2) Building on the aforementioned skills, I am planning to incorporate a major inquiry project on life in early Canada.  Students will research and present the information in a manner of their choosing.  This will occur after I have introduced the skills required through more teacher-directed lessons.  It is my hope that I will be the "guide" as students tackle this project.  I hope to have them choose their own inquiry questions and conference with each student/group on a regular basis to ensure that they are on track.  I've been able to spend a lot of time thinking and reading about Inquiry Learning through my courses and am excited about beginning.

3) Students and staff often complain that 80-minute blocks are too long; I hope to break up the time by adding 15-45 minute geography lessons at various points throughout the year, rather than teaching a geography unit at once.  I have other plans to break up the blocks, as well.  The classes are long but I think that we can make good use of the time.

4) As a big fan of historical fiction, I plan to incorporate stories throughout the course.  I happen to be reading The Bride of New France at the moment.  (Interestingly, I put this book on hold at the local library before learning that I was teaching this course.  I love the course content!)  I have learned that secondary students are never too old for a "read-aloud" and think it will be fun to use sections of the book to bring a different perspective to some of the course content.  I am looking for other content-related novels or short stories and would love recommendations!

5) Aside from classes being too long, one consistent comment my grade eight students made last year was that high school teachers assign too much homework.  (They didn't have homework in my Health and Career 8 class, of course, but they were struggling to adapt to the homework in secondary school.)  I have become a big fan of in-class assessment and hope that my students will have little or no homework if they are using class time wisely.  They may need to review key concepts at home, but specific homework will not be assigned.  (More thoughts on homework coming soon.)  If a student genuinely struggles, I hope to work with him or her to make adaptations which will allow learning outcomes to be met and frustration to decrease.  This, of course, depends upon the individual student's strengths, challenges, and work habits.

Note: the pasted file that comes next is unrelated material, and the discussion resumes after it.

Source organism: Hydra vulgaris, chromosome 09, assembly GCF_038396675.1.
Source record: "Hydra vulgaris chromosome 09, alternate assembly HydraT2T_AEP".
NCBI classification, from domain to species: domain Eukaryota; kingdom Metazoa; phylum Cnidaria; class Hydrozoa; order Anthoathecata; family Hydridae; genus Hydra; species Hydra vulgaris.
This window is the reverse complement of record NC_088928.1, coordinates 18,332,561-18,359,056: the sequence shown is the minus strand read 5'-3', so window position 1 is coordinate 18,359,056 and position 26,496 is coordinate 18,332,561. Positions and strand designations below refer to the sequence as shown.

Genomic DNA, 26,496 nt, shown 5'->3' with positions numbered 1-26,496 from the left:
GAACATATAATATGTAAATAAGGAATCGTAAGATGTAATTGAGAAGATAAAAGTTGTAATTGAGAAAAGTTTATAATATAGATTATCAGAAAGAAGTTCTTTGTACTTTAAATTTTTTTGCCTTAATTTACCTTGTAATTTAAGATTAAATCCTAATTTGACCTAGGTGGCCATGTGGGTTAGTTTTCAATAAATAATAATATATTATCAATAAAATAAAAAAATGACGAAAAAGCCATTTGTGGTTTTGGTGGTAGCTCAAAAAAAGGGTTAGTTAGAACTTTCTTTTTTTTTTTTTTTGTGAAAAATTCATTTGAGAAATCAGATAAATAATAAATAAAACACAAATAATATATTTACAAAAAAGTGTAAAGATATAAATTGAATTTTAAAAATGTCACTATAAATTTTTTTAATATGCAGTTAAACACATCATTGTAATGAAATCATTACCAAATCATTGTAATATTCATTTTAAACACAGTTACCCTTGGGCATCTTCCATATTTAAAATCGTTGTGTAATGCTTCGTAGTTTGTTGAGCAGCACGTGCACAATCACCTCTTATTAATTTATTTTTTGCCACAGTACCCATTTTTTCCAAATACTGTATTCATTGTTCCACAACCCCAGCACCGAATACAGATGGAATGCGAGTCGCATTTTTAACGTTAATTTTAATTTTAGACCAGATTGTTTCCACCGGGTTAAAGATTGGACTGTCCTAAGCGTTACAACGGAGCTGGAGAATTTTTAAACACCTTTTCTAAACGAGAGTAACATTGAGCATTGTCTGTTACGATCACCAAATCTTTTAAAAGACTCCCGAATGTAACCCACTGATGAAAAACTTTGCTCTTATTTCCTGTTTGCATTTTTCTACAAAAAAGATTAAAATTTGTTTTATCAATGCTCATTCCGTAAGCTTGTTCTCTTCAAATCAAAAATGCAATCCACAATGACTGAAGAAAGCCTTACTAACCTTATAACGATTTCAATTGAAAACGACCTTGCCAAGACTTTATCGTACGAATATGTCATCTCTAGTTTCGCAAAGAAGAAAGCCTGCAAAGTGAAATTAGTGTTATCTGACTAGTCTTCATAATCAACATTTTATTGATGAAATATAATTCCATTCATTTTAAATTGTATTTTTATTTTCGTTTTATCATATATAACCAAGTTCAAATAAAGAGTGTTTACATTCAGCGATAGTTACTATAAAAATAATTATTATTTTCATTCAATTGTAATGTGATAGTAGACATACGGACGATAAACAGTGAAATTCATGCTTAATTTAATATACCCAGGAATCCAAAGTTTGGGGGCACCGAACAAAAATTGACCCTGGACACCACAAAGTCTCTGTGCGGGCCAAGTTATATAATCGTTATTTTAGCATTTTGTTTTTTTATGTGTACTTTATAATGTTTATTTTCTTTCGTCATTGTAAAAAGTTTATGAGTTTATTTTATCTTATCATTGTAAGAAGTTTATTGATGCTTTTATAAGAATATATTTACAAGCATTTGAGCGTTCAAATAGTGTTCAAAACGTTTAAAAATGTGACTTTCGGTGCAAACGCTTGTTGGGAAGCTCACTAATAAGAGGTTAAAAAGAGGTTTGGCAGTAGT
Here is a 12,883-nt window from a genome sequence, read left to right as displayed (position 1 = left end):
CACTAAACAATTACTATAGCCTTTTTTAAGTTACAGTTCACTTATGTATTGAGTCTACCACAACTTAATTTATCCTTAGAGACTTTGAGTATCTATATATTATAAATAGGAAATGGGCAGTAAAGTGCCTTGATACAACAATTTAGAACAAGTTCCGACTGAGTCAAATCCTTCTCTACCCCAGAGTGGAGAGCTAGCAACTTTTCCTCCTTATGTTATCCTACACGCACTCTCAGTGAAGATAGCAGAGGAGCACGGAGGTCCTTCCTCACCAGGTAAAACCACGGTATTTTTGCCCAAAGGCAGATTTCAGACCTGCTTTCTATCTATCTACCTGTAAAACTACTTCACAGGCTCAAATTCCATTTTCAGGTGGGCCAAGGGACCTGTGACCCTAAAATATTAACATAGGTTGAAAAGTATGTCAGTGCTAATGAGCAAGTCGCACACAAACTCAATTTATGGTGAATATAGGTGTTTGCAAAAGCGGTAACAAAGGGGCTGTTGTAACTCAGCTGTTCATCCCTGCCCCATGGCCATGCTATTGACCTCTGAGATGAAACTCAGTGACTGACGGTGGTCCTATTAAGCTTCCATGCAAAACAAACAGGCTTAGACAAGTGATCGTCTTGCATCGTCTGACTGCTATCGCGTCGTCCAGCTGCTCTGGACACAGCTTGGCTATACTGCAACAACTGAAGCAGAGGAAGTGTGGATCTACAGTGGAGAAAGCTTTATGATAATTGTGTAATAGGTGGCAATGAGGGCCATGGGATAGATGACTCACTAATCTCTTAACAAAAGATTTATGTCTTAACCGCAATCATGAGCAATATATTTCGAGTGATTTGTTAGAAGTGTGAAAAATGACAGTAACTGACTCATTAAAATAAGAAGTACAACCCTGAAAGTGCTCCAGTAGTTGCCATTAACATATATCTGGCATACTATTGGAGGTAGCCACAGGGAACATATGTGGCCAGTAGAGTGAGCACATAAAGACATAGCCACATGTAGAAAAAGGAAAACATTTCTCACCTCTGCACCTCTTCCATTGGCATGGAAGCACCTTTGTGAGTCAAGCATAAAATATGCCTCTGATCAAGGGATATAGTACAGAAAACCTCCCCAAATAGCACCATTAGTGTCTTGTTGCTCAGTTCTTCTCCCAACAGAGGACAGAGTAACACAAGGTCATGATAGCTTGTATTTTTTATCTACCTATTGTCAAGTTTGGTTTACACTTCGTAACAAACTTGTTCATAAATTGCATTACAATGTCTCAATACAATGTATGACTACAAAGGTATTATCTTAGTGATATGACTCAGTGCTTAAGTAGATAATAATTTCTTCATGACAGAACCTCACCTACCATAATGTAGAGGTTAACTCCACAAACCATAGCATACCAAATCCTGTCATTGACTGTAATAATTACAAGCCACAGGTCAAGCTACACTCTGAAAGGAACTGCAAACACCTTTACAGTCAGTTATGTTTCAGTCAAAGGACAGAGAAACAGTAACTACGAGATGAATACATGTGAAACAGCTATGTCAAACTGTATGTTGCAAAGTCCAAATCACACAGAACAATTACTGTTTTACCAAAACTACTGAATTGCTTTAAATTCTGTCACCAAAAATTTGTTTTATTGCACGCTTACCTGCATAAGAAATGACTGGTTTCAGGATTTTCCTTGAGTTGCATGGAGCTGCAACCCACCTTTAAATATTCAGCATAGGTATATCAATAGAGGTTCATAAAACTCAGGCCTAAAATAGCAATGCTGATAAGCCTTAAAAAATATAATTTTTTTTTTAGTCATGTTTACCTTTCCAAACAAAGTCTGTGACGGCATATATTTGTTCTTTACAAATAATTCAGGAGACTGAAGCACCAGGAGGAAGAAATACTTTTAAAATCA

6) Problem-solving activities are also in my mind.  A couple of colleagues have mentioned that they tried role-playing games in Social Studies and this is something that I would love to implement.

7) I have several field trip ideas.  Part of the curriculum involves art and culture.  I would love to take students to the Vancouver Art Gallery for a tour and/or to the UBC Museum of Anthropology.  This would probably occur in the spring so that students would have enough background information to maintain interest.  A number of variables affect this plan, but it is in my mind now.

8) A number of colleagues have been kind enough to e-mail or give me their resources for the course.  I have received many ideas and materials that I hope to use throughout the year.  In the past, my amazing colleagues have been wonderful at mentoring and providing resources when I find myself teaching a new course.  This year has been no different.  I walked into my room one day to find a gigantic box of worksheets and sample assignments on my desk.  I also received e-mail attachments, handouts, and other resources during the last week of school.  I feel really fortunate to be working alongside so many fantastic teachers and look forward to picking their brains as the course progresses.